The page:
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Re: Praise for the CEO

by (letters to the editor) April 5, 2011 51 comments

There seems to be one thing that all those involved in this year’s CSU elections, including candidates and student press, can agree on: the chief electoral officer, Oliver Cohen, has not been doing a satisfactory job.

The reality is in fact the opposite. It is incredibly saddening that nobody is able to recognize his professionalism, diligence and dedication. Candidates on either side are outraged at Oliver’s lack of action in favour of their party, each alleging the other has broken electoral rules. However, none have been clearly substantiated to merit action by the CEO. Oliver’s main function is to oversee the smooth functioning of the election, not to be bogged down by shit-throwing and dirty political tactics that inevitably come with CSU elections, nor to deal with every petty and insignificant complaint raised by unreasonable student politicians.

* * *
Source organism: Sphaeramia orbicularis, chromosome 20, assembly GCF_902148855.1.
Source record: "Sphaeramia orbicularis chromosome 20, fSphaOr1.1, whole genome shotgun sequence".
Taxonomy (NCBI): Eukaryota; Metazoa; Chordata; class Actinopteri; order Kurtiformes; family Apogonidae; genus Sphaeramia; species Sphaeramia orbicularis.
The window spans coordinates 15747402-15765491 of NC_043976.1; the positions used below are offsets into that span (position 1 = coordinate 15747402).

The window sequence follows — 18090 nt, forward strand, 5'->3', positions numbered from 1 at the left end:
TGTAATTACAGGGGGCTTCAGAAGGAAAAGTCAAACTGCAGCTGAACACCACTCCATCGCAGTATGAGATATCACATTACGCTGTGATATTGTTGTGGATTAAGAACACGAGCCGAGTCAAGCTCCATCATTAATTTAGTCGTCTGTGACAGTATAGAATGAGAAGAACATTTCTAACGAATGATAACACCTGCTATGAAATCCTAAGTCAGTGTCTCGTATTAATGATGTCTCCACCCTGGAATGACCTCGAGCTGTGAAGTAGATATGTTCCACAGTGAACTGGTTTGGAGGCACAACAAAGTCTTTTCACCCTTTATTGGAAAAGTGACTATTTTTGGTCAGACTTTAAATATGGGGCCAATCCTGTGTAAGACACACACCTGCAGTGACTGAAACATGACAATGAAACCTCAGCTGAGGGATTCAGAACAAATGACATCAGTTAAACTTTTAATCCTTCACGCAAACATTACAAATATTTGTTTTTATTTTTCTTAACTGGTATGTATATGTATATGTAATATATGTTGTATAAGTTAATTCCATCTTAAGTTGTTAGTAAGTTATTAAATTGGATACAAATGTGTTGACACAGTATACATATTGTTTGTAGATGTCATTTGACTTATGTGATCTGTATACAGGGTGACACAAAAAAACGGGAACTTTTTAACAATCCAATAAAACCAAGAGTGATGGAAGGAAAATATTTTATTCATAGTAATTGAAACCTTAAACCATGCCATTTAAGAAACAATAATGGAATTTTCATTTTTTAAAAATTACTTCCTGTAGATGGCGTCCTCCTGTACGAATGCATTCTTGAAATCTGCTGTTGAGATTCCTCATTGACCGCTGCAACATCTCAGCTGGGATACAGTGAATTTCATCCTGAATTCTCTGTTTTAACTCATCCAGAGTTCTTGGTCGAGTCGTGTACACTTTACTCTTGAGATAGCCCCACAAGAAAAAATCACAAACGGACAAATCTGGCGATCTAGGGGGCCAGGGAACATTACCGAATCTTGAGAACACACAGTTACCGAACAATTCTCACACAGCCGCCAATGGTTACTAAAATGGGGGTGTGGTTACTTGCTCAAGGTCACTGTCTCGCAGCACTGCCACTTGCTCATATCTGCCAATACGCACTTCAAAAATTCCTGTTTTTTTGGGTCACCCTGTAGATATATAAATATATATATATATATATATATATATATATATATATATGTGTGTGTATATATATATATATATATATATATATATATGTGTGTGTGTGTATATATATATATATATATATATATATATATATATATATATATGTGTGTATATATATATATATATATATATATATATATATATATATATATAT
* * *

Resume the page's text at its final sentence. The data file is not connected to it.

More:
The CSU judicial board will ultimately be consulted if any of the allegations are worthy of sanctions.

Oliver has also been targeted by the student media for not being accessible enough. Considering that he was unfairly blasted in a Concordian editorial for being supposedly MIA after giving them an interview, Oliver is totally justified in being wary of the media because of their constant predilection with sensationalizing the un-sensational.

Oliver is apolitical, fair, and completely independent. In short, he is everything that one would hope for in a CEO. His job is incredibly difficult. This year’s elections have been the most contentious and contested in recent memory. Inundated with countless contestations, often ones that are silly and useless, the CEO has to also deal with student media that is obsessed with lampooning him. Bashed from all sides, Oliver has done remarkably well in his capacities as CEO considering the circumstances.

It is sad that Oliver will be stepping down from his position as he is graduating this semester. Concordia will lose a CEO with integrity. I hope that the next CEO that is appointed can live up to the lofty precedent he has set.

Joel Suss

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